Black was appointed a justice of the peace in 1863 and offered such a careful scrutiny of the county accounts that, when the first municipal council was elected in 1877, grateful taxpayers placed him at the head of the poll. His belief in the need for economy in government led him to run for the House of Assembly the following year. The religious strife occasioned by the Common Schools Act of 1871 [see George Edwin King] had not yet died and his ticket, which included Pierre-Amand Landry* and Daniel Lionel Hanington, was vilified by some as being “essentially in the Catholic interests.” Black courageously outlined his platform of “Equal Rights to all.” “We have yet to learn that the smaller and weaker people are to be overmatched and proscribed in this British land.” His ticket was returned over that headed by Angus McQueen and Josiah Wood*, largely on the strength of the Acadian vote.

In the assembly Black became an outspoken critic of the financial irresponsibility of John James Fraser*’s administration. His opposition was uncomfortable for him, however, for in dominion politics he was a partisan of Sir John A. Macdonald*’s Conservatives and the support of Landry and Hanington, both of whom had entered the Fraser government, had to be maintained if the federal seat of Westmorland was ever to be wrested from Sir Albert James Smith*.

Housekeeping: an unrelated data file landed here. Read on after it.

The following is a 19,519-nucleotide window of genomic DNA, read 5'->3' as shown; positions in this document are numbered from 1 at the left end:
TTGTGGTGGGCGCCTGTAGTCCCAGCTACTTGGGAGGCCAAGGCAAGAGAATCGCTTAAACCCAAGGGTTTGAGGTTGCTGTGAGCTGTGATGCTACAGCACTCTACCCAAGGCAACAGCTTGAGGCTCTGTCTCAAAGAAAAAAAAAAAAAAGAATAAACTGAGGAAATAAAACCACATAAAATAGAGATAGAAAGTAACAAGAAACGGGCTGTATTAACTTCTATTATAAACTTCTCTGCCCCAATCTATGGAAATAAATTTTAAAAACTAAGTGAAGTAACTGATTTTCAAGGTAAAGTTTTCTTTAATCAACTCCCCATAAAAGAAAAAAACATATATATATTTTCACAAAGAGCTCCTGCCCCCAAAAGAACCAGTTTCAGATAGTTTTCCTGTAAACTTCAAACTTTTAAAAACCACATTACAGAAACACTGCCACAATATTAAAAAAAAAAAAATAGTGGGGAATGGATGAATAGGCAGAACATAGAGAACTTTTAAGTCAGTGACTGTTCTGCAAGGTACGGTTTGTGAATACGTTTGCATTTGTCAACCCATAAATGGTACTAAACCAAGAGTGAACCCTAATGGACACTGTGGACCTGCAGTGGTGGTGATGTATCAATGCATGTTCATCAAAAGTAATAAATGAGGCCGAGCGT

One matter on which all of Westmorland’s representatives could agree was the need for the New Brunswick and Prince Edward Railway, which was to run from Sackville to Northumberland Strait [see Amos Edwin Botsford*]. Black had been an early subscriber but lack of government funding had delayed construction. In February 1882 he and Wood were instrumental in rallying public support for the project, and the following month Black guided through the assembly measures to extend the charter of the railway. In June Wood, now president of the line, defeated Smith in the federal election, having been supported by Black, Landry, and Hanington. Work on the railway began later that summer and it was in operation by September 1886. Black’s land and lumber interests were on or close to its path and received a tremendous boost from its construction.